Speculations regarding the possible takeover of Health Management Associates Inc (NYSE:HMA) are growing since the company suddenly announced the retirement of its chief executive officer Gary Newsome, effective July 31. He is leaving the company in order to lead a religious mission in South Africa.
Glenview Capital Ignited the Speculations For Health Management
An article published by Julie Creswell and Reed Abelson of New York Times DealBook cited that Glenview Capital, the largest shareholder of Health Management Associates Inc (NYSE:HMA) with 37 million shares or 14.6 percent stake ignited the speculations in its recent move.
In a recent regulatory filing with the Securities and Exchange Commission (SEC), Glenview Capital urged Health Management Associates Inc (NYSE:HMA) to amend or remove its shareholder rights plan or poison pill, which was adopted by the hospital operator to prevent a hostile takeover by a large investor. Under the poison pill plan, the trigger for a hostile takeover is 15 percent. If a shareholder owns a stake of 15 percent or higher, other shareholders will have the right to buy additional shares at a steep discount.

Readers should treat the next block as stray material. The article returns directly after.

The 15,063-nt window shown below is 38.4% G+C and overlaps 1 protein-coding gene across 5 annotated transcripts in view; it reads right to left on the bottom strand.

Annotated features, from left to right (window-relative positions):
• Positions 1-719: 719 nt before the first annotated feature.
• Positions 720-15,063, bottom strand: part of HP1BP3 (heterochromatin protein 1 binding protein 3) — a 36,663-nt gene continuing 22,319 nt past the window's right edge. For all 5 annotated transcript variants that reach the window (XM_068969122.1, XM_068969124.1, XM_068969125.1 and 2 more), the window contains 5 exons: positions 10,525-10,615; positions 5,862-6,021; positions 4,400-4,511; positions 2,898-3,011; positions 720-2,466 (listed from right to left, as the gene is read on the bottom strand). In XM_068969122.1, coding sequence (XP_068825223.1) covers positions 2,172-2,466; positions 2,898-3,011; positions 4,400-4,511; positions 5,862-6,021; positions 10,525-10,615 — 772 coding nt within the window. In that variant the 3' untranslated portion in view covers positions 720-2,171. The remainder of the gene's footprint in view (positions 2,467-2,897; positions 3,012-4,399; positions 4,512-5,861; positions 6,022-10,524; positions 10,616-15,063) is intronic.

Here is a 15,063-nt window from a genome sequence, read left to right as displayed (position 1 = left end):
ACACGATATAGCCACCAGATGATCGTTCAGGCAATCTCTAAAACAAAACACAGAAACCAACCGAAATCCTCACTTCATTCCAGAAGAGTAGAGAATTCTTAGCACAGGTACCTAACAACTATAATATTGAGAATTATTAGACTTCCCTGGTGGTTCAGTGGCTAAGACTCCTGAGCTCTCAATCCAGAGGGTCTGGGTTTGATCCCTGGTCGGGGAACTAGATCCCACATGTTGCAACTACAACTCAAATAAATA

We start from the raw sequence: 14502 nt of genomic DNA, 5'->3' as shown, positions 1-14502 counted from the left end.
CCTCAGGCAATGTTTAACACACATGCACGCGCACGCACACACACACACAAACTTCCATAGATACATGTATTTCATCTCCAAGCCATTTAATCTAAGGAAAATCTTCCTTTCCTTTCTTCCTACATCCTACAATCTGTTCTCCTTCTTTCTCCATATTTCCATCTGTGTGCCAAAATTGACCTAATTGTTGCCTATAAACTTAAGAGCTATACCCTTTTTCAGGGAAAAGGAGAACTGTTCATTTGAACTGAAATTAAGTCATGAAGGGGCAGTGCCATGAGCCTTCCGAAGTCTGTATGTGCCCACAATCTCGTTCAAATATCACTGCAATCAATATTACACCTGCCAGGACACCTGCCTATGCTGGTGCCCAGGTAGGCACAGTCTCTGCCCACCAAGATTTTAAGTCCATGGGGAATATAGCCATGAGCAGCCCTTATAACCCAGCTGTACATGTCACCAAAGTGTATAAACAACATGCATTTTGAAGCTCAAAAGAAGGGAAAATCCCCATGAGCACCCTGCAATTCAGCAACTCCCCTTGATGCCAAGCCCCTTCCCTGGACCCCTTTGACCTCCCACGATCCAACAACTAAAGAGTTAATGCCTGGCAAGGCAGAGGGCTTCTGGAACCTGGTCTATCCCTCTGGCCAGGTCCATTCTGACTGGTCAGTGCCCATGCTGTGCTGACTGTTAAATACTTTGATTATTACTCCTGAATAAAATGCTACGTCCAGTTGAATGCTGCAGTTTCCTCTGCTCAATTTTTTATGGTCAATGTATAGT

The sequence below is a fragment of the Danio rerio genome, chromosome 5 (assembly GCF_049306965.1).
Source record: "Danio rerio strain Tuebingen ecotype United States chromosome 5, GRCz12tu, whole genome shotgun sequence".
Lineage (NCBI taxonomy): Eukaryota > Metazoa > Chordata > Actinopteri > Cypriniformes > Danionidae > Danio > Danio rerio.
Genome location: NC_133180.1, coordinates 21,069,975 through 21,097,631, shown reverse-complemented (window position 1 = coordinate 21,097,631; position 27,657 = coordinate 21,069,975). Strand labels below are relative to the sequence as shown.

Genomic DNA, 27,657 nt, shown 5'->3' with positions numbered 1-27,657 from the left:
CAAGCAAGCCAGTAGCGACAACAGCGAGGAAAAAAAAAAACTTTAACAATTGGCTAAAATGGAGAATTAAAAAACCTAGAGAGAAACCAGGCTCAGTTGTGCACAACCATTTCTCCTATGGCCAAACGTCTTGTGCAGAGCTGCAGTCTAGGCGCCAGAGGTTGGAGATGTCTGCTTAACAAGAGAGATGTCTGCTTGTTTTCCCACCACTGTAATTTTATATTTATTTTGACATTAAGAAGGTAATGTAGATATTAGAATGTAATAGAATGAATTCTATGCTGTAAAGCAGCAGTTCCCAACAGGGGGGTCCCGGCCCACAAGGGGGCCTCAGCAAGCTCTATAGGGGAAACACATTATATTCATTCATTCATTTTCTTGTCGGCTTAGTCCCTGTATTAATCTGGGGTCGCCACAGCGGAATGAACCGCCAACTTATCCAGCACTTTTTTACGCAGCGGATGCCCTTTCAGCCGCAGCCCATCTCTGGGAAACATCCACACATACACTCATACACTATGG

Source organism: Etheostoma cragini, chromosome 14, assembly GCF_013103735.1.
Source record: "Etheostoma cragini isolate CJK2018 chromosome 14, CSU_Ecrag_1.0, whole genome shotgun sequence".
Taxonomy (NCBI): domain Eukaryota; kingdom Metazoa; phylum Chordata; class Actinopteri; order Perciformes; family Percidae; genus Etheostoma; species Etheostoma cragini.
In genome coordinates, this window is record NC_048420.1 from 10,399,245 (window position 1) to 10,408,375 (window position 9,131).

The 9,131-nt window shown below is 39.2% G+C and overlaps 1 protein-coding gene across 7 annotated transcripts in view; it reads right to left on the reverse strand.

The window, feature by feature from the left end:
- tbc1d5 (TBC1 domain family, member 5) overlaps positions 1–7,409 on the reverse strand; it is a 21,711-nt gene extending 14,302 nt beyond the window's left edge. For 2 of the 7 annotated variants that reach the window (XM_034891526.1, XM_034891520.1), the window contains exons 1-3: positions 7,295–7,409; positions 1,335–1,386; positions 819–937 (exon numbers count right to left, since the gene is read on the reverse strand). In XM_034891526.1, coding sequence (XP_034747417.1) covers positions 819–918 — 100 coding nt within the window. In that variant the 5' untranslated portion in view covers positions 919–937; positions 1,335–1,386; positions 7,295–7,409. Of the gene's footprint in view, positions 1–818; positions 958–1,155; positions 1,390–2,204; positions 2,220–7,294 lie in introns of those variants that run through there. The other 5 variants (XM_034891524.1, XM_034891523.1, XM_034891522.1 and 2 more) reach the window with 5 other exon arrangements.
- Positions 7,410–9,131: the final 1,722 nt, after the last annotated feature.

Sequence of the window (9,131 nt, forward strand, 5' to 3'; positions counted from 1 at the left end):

The report also cited that the largest shareholder of the Health Management Associates Inc (NYSE:HMA) showed its eagerness to play a bigger role in determining the next step of the company. Glenview Capital clarified that its plan is to continue its private discussions with the hospital operator, and it had no intention to takeover.
Health Management Seeking Help
Health Management Associates Inc (NYSE:HMA) hired financial advisers to help explore alternative strategies. Some analysts believed that hospital operators chairman William Schoen is not interested in selling the company.
Darren Lehrich, analyst at Deutsche Bank AG (NYSE:DB) (ETR:DBK) (ETR:DBK) opined, “He’s certainly someone who’s played a very strong role in forming the company’s strategy. There could be some protecting-the-legacy issues there.”
Health Management Associates Inc (NYSE:HMA) is currently under investigations and lawsuits on reports that the company intimidated doctors to admit patients to its hospitals regardless of their medical needs. The hospital operator denied the allegations.
According to other Wall Street analysts, the investigations and lawsuits against the company could turn off buyers. Vicki Bryan, analyst at Gimme Credit said, “Buying H.M.A. means dealing with its troubled operations plus escalating risks from burgeoning legal issues that could prove prohibitively expensive.”
One of the potential buyers for Health Management Associates Inc (NYSE:HMA) is Community Health because one of its executive expressed the company’s interest to make another takeover. Community Health acquired Triad Hospitals for $6.8 billion in 2007.